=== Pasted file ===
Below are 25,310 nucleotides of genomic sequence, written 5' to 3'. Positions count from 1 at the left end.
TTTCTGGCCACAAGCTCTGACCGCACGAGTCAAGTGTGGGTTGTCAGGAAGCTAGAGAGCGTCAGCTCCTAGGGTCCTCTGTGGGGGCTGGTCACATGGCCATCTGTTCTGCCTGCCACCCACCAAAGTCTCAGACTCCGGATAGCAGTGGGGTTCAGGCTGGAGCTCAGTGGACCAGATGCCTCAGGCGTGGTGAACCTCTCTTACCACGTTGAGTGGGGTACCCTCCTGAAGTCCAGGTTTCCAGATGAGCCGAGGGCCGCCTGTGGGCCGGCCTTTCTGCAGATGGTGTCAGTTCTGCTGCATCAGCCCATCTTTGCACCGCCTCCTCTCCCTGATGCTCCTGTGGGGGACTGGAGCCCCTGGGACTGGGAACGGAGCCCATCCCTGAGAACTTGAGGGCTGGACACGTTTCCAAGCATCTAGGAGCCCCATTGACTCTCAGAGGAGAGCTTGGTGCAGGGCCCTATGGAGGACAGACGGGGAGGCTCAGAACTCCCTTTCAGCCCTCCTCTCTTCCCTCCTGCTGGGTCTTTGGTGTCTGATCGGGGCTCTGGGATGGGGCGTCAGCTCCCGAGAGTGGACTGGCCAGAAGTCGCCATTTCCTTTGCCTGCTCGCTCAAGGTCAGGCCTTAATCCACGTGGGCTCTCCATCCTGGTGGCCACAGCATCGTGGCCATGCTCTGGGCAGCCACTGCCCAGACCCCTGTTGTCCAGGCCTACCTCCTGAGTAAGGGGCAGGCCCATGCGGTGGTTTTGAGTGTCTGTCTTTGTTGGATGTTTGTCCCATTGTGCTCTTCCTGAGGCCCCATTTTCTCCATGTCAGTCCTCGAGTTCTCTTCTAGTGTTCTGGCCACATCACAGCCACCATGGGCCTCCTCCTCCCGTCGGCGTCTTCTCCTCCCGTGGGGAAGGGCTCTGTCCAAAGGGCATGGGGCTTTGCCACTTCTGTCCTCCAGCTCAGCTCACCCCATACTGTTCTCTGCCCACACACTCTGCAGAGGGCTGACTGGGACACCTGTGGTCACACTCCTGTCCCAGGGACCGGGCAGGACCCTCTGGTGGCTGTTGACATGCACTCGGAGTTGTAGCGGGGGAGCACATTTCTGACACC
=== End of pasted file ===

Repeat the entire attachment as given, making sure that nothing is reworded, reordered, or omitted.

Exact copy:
Below are 25,310 nucleotides of genomic sequence, written 5' to 3'. Positions count from 1 at the left end.
TTTCTGGCCACAAGCTCTGACCGCACGAGTCAAGTGTGGGTTGTCAGGAAGCTAGAGAGCGTCAGCTCCTAGGGTCCTCTGTGGGGGCTGGTCACATGGCCATCTGTTCTGCCTGCCACCCACCAAAGTCTCAGACTCCGGATAGCAGTGGGGTTCAGGCTGGAGCTCAGTGGACCAGATGCCTCAGGCGTGGTGAACCTCTCTTACCACGTTGAGTGGGGTACCCTCCTGAAGTCCAGGTTTCCAGATGAGCCGAGGGCCGCCTGTGGGCCGGCCTTTCTGCAGATGGTGTCAGTTCTGCTGCATCAGCCCATCTTTGCACCGCCTCCTCTCCCTGATGCTCCTGTGGGGGACTGGAGCCCCTGGGACTGGGAACGGAGCCCATCCCTGAGAACTTGAGGGCTGGACACGTTTCCAAGCATCTAGGAGCCCCATTGACTCTCAGAGGAGAGCTTGGTGCAGGGCCCTATGGAGGACAGACGGGGAGGCTCAGAACTCCCTTTCAGCCCTCCTCTCTTCCCTCCTGCTGGGTCTTTGGTGTCTGATCGGGGCTCTGGGATGGGGCGTCAGCTCCCGAGAGTGGACTGGCCAGAAGTCGCCATTTCCTTTGCCTGCTCGCTCAAGGTCAGGCCTTAATCCACGTGGGCTCTCCATCCTGGTGGCCACAGCATCGTGGCCATGCTCTGGGCAGCCACTGCCCAGACCCCTGTTGTCCAGGCCTACCTCCTGAGTAAGGGGCAGGCCCATGCGGTGGTTTTGAGTGTCTGTCTTTGTTGGATGTTTGTCCCATTGTGCTCTTCCTGAGGCCCCATTTTCTCCATGTCAGTCCTCGAGTTCTCTTCTAGTGTTCTGGCCACATCACAGCCACCATGGGCCTCCTCCTCCCGTCGGCGTCTTCTCCTCCCGTGGGGAAGGGCTCTGTCCAAAGGGCATGGGGCTTTGCCACTTCTGTCCTCCAGCTCAGCTCACCCCATACTGTTCTCTGCCCACACACTCTGCAGAGGGCTGACTGGGACACCTGTGGTCACACTCCTGTCCCAGGGACCGGGCAGGACCCTCTGGTGGCTGTTGACATGCACTCGGAGTTGTAGCGGGGGAGCACATTTCTGACACC